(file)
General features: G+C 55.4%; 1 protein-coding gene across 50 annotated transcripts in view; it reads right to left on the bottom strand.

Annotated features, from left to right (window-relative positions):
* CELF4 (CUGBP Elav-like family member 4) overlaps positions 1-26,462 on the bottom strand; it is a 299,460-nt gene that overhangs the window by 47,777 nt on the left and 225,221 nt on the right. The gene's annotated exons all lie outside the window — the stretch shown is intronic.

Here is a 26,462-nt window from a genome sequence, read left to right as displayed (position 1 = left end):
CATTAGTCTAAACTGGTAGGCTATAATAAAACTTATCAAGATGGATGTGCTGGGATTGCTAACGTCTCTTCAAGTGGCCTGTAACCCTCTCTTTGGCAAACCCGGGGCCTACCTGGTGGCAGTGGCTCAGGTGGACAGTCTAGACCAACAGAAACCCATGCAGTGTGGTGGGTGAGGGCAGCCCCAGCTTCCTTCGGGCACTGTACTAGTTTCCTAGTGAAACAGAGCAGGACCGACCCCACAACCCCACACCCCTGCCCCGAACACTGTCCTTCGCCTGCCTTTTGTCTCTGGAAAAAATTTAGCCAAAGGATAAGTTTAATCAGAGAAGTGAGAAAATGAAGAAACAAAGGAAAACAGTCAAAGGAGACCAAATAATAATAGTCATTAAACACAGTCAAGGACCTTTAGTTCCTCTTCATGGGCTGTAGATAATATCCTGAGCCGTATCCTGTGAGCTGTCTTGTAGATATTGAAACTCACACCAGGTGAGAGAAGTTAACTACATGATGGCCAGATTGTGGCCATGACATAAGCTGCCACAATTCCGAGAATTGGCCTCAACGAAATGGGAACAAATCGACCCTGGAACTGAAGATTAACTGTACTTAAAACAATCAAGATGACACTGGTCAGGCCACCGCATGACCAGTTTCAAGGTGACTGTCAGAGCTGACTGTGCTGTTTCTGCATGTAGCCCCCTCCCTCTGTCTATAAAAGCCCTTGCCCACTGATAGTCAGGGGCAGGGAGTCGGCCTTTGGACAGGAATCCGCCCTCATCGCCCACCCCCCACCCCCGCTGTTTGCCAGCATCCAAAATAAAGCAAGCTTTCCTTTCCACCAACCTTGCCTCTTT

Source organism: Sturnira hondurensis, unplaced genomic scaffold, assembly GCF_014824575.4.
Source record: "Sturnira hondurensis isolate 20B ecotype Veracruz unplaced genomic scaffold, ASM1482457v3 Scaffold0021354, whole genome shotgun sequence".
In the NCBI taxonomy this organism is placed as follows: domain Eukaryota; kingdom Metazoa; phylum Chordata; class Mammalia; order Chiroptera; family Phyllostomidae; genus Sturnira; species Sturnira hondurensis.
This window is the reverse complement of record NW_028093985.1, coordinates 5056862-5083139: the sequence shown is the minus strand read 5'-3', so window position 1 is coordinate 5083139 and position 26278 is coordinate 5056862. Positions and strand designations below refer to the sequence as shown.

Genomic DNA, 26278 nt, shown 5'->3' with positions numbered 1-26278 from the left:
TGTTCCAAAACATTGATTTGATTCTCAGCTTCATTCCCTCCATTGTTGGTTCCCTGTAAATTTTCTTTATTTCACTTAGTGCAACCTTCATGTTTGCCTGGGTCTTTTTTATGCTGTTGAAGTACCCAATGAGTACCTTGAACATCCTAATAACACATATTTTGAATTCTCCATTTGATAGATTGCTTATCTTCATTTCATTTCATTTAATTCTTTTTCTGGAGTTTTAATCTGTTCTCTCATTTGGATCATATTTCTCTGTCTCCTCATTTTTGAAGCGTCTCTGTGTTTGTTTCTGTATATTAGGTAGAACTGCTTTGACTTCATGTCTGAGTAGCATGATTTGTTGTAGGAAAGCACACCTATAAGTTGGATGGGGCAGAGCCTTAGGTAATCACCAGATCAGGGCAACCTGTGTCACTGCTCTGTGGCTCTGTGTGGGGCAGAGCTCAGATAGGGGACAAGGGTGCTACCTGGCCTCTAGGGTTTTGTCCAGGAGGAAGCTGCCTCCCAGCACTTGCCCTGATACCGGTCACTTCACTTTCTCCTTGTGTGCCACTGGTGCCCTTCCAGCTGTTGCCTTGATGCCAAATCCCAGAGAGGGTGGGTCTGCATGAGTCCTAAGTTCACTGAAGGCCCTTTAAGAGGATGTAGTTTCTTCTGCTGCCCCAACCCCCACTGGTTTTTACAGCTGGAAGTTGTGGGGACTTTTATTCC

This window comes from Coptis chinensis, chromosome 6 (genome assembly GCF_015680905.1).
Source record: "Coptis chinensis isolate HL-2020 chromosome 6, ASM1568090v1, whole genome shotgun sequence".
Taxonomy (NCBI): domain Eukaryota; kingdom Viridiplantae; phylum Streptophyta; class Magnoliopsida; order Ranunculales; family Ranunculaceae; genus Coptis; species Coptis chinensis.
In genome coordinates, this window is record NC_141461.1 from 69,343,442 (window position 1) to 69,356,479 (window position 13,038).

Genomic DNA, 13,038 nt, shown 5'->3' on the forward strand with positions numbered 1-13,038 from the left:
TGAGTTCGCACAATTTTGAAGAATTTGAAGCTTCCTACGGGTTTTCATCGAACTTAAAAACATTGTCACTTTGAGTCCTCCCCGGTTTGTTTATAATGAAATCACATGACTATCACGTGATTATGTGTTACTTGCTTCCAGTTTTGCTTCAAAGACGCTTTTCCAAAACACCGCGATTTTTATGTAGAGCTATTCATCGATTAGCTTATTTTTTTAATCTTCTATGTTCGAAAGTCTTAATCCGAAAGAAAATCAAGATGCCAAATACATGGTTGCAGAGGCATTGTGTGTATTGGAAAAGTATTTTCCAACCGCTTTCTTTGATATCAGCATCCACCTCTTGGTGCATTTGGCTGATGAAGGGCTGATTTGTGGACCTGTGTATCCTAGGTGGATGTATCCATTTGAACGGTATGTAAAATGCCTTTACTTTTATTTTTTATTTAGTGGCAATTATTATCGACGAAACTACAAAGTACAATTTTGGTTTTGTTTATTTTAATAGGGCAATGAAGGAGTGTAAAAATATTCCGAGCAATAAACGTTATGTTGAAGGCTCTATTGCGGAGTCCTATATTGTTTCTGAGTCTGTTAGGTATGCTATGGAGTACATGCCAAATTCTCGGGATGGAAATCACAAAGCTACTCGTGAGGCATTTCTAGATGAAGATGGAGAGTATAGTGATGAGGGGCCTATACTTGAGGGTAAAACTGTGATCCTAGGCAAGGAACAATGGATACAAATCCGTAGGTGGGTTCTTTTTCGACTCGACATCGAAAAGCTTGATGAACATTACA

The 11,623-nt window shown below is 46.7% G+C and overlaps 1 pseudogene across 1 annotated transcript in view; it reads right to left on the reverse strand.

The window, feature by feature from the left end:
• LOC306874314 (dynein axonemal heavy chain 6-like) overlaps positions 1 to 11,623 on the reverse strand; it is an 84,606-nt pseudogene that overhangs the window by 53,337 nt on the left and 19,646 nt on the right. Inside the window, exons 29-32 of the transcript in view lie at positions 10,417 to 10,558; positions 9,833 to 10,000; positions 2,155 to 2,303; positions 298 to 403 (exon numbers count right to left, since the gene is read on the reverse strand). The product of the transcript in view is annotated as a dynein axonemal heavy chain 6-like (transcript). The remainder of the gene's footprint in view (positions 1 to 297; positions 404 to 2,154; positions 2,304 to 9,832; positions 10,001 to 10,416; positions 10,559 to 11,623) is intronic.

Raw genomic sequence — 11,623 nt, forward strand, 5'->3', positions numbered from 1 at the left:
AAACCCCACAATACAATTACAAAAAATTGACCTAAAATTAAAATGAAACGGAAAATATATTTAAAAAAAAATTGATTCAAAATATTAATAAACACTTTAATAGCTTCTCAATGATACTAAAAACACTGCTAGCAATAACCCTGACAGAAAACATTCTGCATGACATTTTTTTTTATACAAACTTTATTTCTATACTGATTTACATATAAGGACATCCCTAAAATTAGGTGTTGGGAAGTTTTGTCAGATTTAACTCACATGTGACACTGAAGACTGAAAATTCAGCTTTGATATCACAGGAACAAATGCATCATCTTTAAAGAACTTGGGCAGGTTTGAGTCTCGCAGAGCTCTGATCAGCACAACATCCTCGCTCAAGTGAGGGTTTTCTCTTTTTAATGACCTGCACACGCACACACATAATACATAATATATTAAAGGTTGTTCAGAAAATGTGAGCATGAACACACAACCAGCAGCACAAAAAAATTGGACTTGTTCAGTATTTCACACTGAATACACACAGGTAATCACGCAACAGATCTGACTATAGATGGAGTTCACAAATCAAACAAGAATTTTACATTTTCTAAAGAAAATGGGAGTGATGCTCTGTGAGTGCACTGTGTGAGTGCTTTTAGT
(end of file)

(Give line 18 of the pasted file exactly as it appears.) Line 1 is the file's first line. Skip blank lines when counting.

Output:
The 11,623-nt window shown below is 46.7% G+C and overlaps 1 pseudogene across 1 annotated transcript in view; it reads right to left on the reverse strand.